Our focus remains on long-term goals and value creation. These include reducing leverage, improving general administrative expense to revenue ratio, making accretive acquisitions and dispositions and redeveloping and developing our out-parcels and land parcels.

In addition, we remain committed to environmental, social and governance factors that will create long-term value for all stakeholders. To that end, in the first quarter, we enhanced and formalized our ESG platform and are in the (technical difficulty). Our workforce is talented with diverse backgrounds and perspectives and our culture is performance-based. We are dedicated to developing our employees to be our future leaders. We do this through our real estate executive development program and our first scholar program in conjunction with the Jones Graduate School of Business at Rice University in Houston. This strong belief in employee development is fundamental to our service-based operating model.

Whitestone is poised for additional growth with a pipeline of acquisitions to uncover. We plan to stay disciplined in acquiring properties that have a value-add component, even as the market for deals is beginning to yield fewer opportunities.

Before I turn the call over to Dave, I would like to say that when Kevlar was introduced, it created a paradigm shift in an industry with traditional practices. Its disruption created a new path to profitability. Likewise, the Internet disruption of the consumers' traditional shopping patterns, which in turn adversely impacted the retail real estate industry. This disruption has also created a new path to profitability and investing in commercial retail real estate units (ph), which Whitestone is pursuing.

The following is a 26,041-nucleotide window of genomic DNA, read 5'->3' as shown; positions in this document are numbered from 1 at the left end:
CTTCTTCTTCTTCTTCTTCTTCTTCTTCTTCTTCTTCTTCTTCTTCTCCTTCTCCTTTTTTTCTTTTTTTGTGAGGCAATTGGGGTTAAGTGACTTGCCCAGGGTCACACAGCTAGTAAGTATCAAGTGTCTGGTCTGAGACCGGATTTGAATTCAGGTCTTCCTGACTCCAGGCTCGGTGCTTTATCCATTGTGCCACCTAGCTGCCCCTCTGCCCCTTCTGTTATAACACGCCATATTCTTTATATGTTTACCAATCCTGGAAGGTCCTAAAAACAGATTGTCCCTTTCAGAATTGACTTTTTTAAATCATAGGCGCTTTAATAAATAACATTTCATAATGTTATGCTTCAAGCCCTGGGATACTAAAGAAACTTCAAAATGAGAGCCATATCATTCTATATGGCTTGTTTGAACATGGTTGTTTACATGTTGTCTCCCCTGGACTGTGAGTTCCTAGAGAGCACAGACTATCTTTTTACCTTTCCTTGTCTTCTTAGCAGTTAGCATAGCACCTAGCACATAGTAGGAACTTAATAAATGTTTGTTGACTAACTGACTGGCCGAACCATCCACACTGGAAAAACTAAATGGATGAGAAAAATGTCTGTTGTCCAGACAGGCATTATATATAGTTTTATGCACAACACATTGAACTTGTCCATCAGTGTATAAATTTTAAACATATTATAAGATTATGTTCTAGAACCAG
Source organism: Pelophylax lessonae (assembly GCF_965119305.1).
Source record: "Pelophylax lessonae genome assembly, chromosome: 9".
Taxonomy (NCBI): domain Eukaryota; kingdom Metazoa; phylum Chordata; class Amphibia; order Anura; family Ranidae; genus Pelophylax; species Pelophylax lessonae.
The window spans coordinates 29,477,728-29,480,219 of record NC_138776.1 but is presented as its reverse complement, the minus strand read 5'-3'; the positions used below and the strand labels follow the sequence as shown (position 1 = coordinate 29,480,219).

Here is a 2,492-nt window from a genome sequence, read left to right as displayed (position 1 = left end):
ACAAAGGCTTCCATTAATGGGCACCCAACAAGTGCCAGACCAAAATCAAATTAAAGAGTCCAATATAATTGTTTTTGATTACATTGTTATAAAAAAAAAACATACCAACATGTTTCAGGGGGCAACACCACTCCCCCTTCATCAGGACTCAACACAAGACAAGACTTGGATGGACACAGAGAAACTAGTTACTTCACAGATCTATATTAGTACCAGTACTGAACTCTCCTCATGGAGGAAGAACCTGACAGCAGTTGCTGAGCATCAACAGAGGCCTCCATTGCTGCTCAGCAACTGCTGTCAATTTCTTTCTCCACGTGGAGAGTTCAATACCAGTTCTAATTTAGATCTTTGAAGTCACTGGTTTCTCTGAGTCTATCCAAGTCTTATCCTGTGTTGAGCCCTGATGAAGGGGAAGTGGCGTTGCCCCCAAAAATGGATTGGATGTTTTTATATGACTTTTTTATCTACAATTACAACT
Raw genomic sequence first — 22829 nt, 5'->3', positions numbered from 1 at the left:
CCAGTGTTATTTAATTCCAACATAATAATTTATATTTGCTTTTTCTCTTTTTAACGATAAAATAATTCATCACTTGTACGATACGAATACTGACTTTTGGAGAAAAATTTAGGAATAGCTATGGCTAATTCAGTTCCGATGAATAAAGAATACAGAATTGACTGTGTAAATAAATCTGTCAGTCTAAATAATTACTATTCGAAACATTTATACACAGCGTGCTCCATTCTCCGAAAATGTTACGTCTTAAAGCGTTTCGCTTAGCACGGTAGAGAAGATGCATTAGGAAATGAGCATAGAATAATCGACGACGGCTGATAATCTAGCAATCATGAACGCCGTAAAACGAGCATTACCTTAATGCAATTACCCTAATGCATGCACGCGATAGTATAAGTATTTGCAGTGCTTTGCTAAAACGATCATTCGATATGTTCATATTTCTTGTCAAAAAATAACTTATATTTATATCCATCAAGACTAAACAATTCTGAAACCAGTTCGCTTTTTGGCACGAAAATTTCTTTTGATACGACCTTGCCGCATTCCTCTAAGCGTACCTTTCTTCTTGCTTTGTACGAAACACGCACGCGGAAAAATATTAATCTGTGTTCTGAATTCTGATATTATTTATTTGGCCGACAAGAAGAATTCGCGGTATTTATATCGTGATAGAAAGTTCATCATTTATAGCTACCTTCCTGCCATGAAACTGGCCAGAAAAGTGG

With that I'd like to turn the call over to Dave Holeman, Dave, please.

David K. Holeman -- Chief Financial Officer

Thanks, Jim. On January 1st of 2019, we adopted the new lease accounting standards and as such, all income related to tenant leases is reflected in a single rental line on the operating statement. The impact of bad debt is now a component of the single rental line item and is no longer a component of operating and maintenance expenses, and real estate taxes paid by certain major tenants directly to the taxing authorities are no longer reflected in rental income and real estate tax expense. These bad debt and tax changes are reflected in the 2019 reporting periods, but have not been made to the 2018 historical results. The Company's net income, net operating income and funds from operations were not impacted by these presentation changes.